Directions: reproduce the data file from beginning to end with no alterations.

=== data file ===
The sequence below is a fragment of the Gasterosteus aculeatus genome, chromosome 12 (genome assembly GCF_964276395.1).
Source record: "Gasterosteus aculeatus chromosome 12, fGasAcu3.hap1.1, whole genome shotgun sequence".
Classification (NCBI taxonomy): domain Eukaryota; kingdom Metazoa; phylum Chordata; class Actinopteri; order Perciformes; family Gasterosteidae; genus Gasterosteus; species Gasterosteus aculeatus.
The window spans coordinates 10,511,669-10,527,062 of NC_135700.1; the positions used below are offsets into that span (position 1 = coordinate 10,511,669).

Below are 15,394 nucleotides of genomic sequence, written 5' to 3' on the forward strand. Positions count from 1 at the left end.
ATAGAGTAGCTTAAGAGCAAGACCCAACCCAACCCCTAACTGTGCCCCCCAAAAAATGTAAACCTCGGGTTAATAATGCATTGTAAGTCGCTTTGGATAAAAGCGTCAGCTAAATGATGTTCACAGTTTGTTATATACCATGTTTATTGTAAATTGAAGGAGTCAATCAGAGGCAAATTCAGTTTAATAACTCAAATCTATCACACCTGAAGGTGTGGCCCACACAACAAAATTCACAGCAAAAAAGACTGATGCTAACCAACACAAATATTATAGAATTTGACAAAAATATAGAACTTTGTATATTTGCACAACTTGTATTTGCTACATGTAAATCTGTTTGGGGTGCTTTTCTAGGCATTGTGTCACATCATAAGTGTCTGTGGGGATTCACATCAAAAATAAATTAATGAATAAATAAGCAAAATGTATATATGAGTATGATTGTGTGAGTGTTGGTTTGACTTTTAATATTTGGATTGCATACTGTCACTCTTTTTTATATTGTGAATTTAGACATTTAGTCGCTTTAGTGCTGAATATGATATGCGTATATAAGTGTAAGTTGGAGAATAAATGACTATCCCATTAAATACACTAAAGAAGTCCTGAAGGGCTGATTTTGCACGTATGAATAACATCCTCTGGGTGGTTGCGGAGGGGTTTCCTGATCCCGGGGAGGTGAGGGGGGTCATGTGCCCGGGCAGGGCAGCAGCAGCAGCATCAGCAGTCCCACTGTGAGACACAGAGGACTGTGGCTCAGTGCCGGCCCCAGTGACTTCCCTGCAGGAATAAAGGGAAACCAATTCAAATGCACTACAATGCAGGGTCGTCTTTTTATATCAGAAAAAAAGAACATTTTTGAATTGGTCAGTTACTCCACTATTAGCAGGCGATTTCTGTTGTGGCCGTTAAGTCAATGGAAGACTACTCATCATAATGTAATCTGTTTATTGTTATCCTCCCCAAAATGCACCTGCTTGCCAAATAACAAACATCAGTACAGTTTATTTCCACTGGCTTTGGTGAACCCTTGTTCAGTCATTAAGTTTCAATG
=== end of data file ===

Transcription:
The sequence below is a fragment of the Gasterosteus aculeatus genome, chromosome 12 (genome assembly GCF_964276395.1).
Source record: "Gasterosteus aculeatus chromosome 12, fGasAcu3.hap1.1, whole genome shotgun sequence".
Classification (NCBI taxonomy): domain Eukaryota; kingdom Metazoa; phylum Chordata; class Actinopteri; order Perciformes; family Gasterosteidae; genus Gasterosteus; species Gasterosteus aculeatus.
The window spans coordinates 10,511,669-10,527,062 of NC_135700.1; the positions used below are offsets into that span (position 1 = coordinate 10,511,669).

Below are 15,394 nucleotides of genomic sequence, written 5' to 3' on the forward strand. Positions count from 1 at the left end.
ATAGAGTAGCTTAAGAGCAAGACCCAACCCAACCCCTAACTGTGCCCCCCAAAAAATGTAAACCTCGGGTTAATAATGCATTGTAAGTCGCTTTGGATAAAAGCGTCAGCTAAATGATGTTCACAGTTTGTTATATACCATGTTTATTGTAAATTGAAGGAGTCAATCAGAGGCAAATTCAGTTTAATAACTCAAATCTATCACACCTGAAGGTGTGGCCCACACAACAAAATTCACAGCAAAAAAGACTGATGCTAACCAACACAAATATTATAGAATTTGACAAAAATATAGAACTTTGTATATTTGCACAACTTGTATTTGCTACATGTAAATCTGTTTGGGGTGCTTTTCTAGGCATTGTGTCACATCATAAGTGTCTGTGGGGATTCACATCAAAAATAAATTAATGAATAAATAAGCAAAATGTATATATGAGTATGATTGTGTGAGTGTTGGTTTGACTTTTAATATTTGGATTGCATACTGTCACTCTTTTTTATATTGTGAATTTAGACATTTAGTCGCTTTAGTGCTGAATATGATATGCGTATATAAGTGTAAGTTGGAGAATAAATGACTATCCCATTAAATACACTAAAGAAGTCCTGAAGGGCTGATTTTGCACGTATGAATAACATCCTCTGGGTGGTTGCGGAGGGGTTTCCTGATCCCGGGGAGGTGAGGGGGGTCATGTGCCCGGGCAGGGCAGCAGCAGCAGCATCAGCAGTCCCACTGTGAGACACAGAGGACTGTGGCTCAGTGCCGGCCCCAGTGACTTCCCTGCAGGAATAAAGGGAAACCAATTCAAATGCACTACAATGCAGGGTCGTCTTTTTATATCAGAAAAAAAGAACATTTTTGAATTGGTCAGTTACTCCACTATTAGCAGGCGATTTCTGTTGTGGCCGTTAAGTCAATGGAAGACTACTCATCATAATGTAATCTGTTTATTGTTATCCTCCCCAAAATGCACCTGCTTGCCAAATAACAAACATCAGTACAGTTTATTTCCACTGGCTTTGGTGAACCCTTGTTCAGTCATTAAGTTTCAATG